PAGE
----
A lovely day with white fluffy clouds and plenty of sunshine, a gentle breeze and about 26*C~ perfect!
This is also Banana country!  They grow in their thousands in neat rows, plenty next to the road, heavy with ripening fruit, staked up with wooden poles.

There are the usual flowering trees but this one caught my attention.  The trees are at least roof height with shiny leaves and bright crimson-red berry-looking 'flowers' on stalks.  The leaves remind me of a potplant called the Umbrella plant! We then made our way out of town and towards the quaint tiny village of Haenertsberg.
The usual little 'shop' with antique-type things, jams, handmade soaps and interesting secondhand books.  (Bought a little jar of Guava Jam, R25 - should have bought a HUGE jar of Guava Jam!!)  As Derrick loves old books he could not resist a small selection which included a sort-after discontinued publication.  There is self-catering accommodation next door to the shop in the same mining-style little cottages. 
Zion City at Moria, near Polokwane, is the Head Quarters of the Zion Christian Church which attracts more than a million pilgrims every Easter.  They arrive packed in all forms of transport congregating on a huge parking lot, out of shot, to the right.  The founding member was a former member of the Free Church of Scotland and other churches.

Then off to Polokwane (Pietersburg).
We stopped here to get our wheels balanced and were very impressed with what we saw.  The Premier of the Limpopo Province is striving to have the best province in the country and he seems to be getting it right. As this was a World Cup destination there are still some flags flying on top of buildings and in general they are painted and clean.  The streets too are obviously swept and garbage neatly piled awaiting the truck.  The 'fresh produce market' part of town was busy with shoppers inspecting colourful tables of local fruit and vegetables.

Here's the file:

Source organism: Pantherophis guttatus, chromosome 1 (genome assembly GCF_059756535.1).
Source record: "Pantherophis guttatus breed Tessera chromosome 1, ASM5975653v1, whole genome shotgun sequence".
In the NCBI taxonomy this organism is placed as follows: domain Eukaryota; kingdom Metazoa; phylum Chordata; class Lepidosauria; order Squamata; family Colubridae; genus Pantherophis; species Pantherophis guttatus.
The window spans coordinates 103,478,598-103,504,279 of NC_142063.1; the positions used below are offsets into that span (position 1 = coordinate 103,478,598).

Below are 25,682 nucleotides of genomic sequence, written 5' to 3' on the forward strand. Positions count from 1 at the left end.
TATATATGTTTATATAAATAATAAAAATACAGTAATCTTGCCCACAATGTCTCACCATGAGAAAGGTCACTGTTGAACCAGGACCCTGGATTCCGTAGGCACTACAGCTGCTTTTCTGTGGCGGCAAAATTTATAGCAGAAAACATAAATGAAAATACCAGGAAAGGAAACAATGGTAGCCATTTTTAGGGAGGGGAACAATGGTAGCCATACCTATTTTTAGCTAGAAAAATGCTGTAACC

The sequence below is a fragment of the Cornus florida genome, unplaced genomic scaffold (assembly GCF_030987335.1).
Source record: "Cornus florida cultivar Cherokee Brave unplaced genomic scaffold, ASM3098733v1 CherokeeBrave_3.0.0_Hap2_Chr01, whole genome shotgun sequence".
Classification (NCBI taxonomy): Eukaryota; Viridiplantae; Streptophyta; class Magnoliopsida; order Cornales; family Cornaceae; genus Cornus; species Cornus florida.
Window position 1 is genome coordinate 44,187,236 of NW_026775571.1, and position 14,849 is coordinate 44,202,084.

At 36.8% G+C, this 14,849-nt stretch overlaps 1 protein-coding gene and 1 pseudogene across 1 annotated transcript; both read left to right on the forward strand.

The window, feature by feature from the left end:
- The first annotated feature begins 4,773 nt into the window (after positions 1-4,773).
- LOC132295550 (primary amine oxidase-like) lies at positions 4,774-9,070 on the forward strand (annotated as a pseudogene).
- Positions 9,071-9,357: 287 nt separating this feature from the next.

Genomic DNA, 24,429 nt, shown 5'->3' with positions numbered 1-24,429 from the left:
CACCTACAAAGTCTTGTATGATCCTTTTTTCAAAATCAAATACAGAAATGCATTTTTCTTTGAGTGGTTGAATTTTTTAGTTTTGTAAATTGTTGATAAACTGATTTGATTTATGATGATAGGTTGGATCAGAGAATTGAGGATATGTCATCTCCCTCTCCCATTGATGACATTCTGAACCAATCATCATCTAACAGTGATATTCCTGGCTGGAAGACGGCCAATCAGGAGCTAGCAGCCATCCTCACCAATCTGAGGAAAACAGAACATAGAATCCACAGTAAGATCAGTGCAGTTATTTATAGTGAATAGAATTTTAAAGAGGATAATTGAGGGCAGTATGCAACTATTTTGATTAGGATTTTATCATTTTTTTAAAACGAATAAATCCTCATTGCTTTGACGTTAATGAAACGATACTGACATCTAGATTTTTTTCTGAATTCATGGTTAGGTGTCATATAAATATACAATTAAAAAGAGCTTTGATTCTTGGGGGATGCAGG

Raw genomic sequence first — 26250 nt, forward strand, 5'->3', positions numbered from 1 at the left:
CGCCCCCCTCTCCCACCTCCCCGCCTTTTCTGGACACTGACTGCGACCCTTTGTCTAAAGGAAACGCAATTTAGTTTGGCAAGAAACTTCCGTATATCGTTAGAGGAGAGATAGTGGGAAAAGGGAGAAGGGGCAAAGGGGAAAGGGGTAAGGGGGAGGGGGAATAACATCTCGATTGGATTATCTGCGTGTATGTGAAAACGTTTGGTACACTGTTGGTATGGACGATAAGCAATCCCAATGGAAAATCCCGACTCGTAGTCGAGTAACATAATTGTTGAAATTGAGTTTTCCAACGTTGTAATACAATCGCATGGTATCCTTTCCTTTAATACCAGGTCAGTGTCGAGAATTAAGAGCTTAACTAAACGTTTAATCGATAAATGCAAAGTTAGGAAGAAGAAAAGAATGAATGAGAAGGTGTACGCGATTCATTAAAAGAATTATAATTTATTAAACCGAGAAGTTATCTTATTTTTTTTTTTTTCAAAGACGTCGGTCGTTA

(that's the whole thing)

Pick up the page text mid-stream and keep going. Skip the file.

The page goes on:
As we drove out of town school was out for the day.  This lot were waiting for transport but most were streaming up the road out of town towards home ~ 'Those-were-the-days, my friend!!'
We were now headed in the direction of Mokopane (Potgietersrus) but the sun was on the West side so a bit more difficult to capture anything too easily without getting 'the driver' in the picture! The lacy cloud formations with the sun's rays squeezing through are always a worthwhile shot.  Since we had no reason to stop in this town we went straight past and onto Bela Bela (Warmbaths).
We decided to have supper in Bela Bela before it got too late, so took the off-ramp and immediately had to find a place to stop.   In order to get the last of the setting sun, which goes so fast in it's last dying minutes, we had to pull over on the bridge which luckily was very wide.  I got a number of shots but preferred this one of Eskom's power lines in the golden 'bubble' while the swallows played in the cool stillness of a perfect evening.

Merle.  5D Canon Mk 2.  Canon 100-400mm Canon.  'Breakfast' pictures taken with Nokia N95.
Roughly 95% of the above pictures were taken from a moving car, if we had to stop every time we would still be on the road!